27 Oct 2014

Brazil: After elections, a divided country

Despite against the wishes of almost half of Brazil’s voters, President Dilma Rousseff won reelection yesterday and will lead the country for more four years. The Workers' Party (PT), her leftist party, is already leading the country for 12 years and after this coming 4 years, ex-President Lula and her sponsor, has the chance to go back to power for more 4 years.

Dilma Rousseff, 67, who was a Marxist guerrilla in the 1970’s, overcame growing dissatisfaction with the economy, poor public services and mainly, accusations of corruption committed by partners of her Party. The last scandal of corruption involves Brazil's state-owned oil giant Petrobras where close persons of her party have been incessantly accused of embezzlement.

With this result where she had 51,64% of valid votes, against her opponent Aecio Neves who had 48,36%, we see a country divided. Almost half of the country would like to see changes ahead and the other half thinks this government may continue for more four years. Rousseff will have to work hard to bring the country together and, it means, to revive growth in economy that has gone stagnant.

Investors have received this outcome with pessimism as the as stock market has been slumping today more than 7%. In the last years, inflation has been rising faster and a recession is on the spot, so her election is seen as something very bad to the market. Dilma will need to take emergencies measures to secure this tumbling economy. 

Despite all this, she shrugs off market pessimism saying that it is nothing but tantrums made by speculators. Talking about it, her foreign policy advisor Marco Aurelio Garcia said that investors should relax and "take tranquilizers", as the Economy will grow stronger than ever from the next year on.

She also pledges to deepen social benefits, which is the main reason she has gotten so many votes in the poorest states of the country. The flagship of his campaign is the “Bolsa Família programme, a sort of food stamp where people get money from the government, monthly, without needing of work. It is also one of the reasons for the “division” of the country. Half of the country believes that instead of giving money to the poor, the government should give them work, and the other half, of course, prefers to receive money without work.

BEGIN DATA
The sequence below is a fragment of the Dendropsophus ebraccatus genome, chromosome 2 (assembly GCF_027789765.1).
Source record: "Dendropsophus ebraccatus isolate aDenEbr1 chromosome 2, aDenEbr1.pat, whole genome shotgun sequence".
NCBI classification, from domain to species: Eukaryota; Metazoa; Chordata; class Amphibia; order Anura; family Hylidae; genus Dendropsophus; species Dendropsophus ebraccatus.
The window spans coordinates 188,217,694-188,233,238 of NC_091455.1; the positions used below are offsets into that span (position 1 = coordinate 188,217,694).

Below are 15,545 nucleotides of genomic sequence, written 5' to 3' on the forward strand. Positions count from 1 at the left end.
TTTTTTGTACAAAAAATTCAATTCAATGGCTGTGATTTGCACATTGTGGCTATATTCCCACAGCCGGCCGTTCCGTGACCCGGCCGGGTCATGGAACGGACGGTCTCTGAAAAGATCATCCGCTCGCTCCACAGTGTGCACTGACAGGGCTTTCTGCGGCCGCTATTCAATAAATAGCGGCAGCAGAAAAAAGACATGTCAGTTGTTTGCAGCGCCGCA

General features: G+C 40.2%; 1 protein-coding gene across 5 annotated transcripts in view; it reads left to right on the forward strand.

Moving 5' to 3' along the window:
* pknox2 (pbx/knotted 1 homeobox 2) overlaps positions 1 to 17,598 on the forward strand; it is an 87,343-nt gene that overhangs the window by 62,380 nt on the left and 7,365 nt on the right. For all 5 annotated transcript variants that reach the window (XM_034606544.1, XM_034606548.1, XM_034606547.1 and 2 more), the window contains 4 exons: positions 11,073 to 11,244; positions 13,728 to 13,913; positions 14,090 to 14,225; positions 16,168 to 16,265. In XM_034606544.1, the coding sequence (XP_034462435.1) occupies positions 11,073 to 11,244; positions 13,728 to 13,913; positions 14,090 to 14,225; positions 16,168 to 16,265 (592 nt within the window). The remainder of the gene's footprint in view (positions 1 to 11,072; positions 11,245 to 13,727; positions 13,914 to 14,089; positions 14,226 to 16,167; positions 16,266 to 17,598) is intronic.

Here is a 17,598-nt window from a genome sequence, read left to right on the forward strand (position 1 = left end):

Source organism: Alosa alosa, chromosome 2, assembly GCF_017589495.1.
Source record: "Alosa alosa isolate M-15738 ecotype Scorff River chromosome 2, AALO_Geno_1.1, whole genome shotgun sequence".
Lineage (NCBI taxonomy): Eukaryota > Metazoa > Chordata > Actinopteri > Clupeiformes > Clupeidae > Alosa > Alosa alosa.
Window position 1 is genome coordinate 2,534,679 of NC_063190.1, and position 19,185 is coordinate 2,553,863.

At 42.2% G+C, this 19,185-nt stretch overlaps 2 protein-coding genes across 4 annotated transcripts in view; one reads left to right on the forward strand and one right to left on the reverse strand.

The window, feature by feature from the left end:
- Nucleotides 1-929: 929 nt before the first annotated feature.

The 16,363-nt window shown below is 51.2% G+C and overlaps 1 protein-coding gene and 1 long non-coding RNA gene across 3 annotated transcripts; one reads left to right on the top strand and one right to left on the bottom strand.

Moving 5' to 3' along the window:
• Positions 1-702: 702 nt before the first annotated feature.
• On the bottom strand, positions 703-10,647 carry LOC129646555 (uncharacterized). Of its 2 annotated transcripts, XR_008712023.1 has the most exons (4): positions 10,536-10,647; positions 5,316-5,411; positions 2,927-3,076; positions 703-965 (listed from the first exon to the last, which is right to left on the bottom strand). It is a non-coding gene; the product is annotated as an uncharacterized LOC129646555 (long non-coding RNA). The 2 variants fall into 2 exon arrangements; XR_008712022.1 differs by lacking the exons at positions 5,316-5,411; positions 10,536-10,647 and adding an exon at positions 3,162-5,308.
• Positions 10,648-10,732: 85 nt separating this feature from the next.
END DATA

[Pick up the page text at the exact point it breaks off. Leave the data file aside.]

However, with a country divided in two parts, she cannot radicalise in her measures to contain the drop of economy as well as to take money out from the middle class to help the ones in need. She also must rethink her help to Cuba, Venezuela and some African countries with “top secret” projects that we, Brazilians, pay and cannot know in advance why our money are being invested in these countries. Talking about it, as soon as the result came about, an excited greeting came from the Venezuelan President Nicolás Maduro, who said in his Twitter account: “Congratulations, Dilma, for your courage before such a devil (referring to the disputes on TV, against Aecio Neves). The Brazilian people did not fail with history. A thousand hugs from the brotherhood”.

Now, we have to wait and see what future reserve for us. The President must reunite the country urgently and it means to bring poor and riches working together for a better Brazil. The result of her work will define the next President in four years, and it’s well known that PT wants to remain in power in the next election by bringing back ex-President Lula to the presidency.

For the time being, we have two Brazil. One tired of scandals of corruption and concerned about economy and so many other problems and one Brazil that thinks corruption is less important than receiving a food stamp.

8 Oct 2014

Brazilian Election 2014: Who's the next President?

After a historical misleading by the Brazilian polling Institutes, two candidates will run for the most important job title in the country – the Presidency; they are the incumbent Dilma Rousseff (PT – Worker’s Party) and Mr. Aécio Neves (PSDB – Party of Brazilian Social Democracy). Only two days before the election, Aécio Neves was polling third and the candidate of the centrist Brazilian Socialist Party (PSB), Marina Silva, a popular former environment minister, was in second, in the first round. The final result arouse suspicion about the real intention of the polling Institutes towards the candidates.

Mr. Neves duly carried São Paulo state Brazil’s biggest, by 20 percent. This state is the richest in Brazil and ‘Paulistas’ – people who were born in the city – usually cast their votes to the candidates taking into consideration the economic situation of the country as well as corruption scandals, as a whole. The same occurs to the South and Southeast region in general. On the contrary, Ms. Rousseff got more votes in the Norht and Northeast regions where the level of education is below the standards and where the social programme “Bolsa Família”, a sort of food stamp help, is widely distributed to the poor.